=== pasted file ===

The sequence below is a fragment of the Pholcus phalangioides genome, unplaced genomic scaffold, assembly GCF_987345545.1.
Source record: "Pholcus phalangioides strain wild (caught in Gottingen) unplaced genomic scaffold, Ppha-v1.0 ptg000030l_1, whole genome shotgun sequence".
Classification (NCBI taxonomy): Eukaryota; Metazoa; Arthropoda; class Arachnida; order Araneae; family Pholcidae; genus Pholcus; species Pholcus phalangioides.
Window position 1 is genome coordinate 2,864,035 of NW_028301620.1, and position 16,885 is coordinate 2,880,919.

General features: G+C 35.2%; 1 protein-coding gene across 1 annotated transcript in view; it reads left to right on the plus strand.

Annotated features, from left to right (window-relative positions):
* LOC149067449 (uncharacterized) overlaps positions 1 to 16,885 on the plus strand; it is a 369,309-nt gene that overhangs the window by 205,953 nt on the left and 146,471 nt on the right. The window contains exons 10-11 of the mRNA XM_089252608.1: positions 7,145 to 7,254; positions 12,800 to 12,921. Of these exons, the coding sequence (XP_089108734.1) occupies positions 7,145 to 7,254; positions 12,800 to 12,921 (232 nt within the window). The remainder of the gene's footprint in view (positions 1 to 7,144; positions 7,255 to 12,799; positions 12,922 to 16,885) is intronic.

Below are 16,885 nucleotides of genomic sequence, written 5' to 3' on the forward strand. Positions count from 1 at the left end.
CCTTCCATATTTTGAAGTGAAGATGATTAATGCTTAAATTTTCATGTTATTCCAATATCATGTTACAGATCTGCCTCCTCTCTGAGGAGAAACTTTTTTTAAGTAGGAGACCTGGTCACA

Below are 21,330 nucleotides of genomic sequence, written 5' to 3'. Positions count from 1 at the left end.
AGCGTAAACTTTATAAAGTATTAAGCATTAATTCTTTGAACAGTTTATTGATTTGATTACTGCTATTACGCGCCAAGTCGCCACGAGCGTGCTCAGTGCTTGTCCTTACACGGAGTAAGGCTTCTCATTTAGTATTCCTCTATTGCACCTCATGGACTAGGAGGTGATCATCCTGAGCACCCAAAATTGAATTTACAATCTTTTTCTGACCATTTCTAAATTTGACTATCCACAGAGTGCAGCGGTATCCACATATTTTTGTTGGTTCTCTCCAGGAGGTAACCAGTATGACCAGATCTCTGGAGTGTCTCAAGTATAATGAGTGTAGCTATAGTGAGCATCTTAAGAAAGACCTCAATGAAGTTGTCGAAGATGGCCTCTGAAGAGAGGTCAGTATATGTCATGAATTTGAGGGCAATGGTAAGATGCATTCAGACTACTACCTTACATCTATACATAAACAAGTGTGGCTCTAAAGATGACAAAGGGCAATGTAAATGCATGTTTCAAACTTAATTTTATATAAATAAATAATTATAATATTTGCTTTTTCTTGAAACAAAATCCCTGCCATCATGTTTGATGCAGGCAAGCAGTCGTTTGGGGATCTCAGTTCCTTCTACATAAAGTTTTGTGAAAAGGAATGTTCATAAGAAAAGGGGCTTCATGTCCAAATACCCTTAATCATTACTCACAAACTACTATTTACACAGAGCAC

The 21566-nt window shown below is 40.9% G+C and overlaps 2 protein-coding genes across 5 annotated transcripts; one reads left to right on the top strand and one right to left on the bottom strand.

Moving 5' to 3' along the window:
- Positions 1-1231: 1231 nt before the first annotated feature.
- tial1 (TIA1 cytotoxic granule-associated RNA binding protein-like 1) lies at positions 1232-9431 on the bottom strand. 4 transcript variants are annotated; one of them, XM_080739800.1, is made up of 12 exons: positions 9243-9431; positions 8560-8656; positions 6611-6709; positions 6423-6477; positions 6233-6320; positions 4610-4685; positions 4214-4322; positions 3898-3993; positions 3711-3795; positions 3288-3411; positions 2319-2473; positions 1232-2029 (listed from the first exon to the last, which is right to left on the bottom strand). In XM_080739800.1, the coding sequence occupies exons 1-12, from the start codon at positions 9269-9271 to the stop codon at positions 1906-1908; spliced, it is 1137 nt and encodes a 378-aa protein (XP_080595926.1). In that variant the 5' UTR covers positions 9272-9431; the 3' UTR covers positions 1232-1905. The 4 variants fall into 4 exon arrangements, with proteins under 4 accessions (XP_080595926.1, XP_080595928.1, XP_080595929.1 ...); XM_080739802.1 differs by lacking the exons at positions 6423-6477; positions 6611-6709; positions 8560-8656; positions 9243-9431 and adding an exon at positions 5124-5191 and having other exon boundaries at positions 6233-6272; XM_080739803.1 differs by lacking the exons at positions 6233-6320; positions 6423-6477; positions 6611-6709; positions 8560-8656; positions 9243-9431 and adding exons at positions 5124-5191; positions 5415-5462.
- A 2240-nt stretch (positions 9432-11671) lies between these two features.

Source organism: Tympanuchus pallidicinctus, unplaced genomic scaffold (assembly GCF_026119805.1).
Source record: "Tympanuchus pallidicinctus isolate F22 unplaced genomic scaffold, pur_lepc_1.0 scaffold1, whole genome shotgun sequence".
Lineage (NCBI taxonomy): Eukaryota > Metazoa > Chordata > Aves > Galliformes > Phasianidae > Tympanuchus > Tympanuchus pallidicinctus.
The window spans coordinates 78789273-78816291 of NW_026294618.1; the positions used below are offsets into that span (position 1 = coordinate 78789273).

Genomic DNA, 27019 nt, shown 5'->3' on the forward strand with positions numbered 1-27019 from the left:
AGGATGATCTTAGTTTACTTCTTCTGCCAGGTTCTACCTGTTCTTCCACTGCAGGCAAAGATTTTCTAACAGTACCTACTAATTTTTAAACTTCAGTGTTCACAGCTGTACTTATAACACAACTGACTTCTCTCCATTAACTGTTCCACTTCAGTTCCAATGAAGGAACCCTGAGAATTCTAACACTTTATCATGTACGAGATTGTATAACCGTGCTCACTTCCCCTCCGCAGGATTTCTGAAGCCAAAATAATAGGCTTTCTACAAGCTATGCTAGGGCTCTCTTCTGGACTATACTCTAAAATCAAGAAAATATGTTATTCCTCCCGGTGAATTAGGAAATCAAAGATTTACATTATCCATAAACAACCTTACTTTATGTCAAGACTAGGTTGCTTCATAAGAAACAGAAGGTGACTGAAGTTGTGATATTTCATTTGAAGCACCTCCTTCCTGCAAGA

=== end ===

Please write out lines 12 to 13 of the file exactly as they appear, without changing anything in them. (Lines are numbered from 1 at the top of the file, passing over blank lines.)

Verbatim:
The 21566-nt window shown below is 40.9% G+C and overlaps 2 protein-coding genes across 5 annotated transcripts; one reads left to right on the top strand and one right to left on the bottom strand.

Moving 5' to 3' along the window: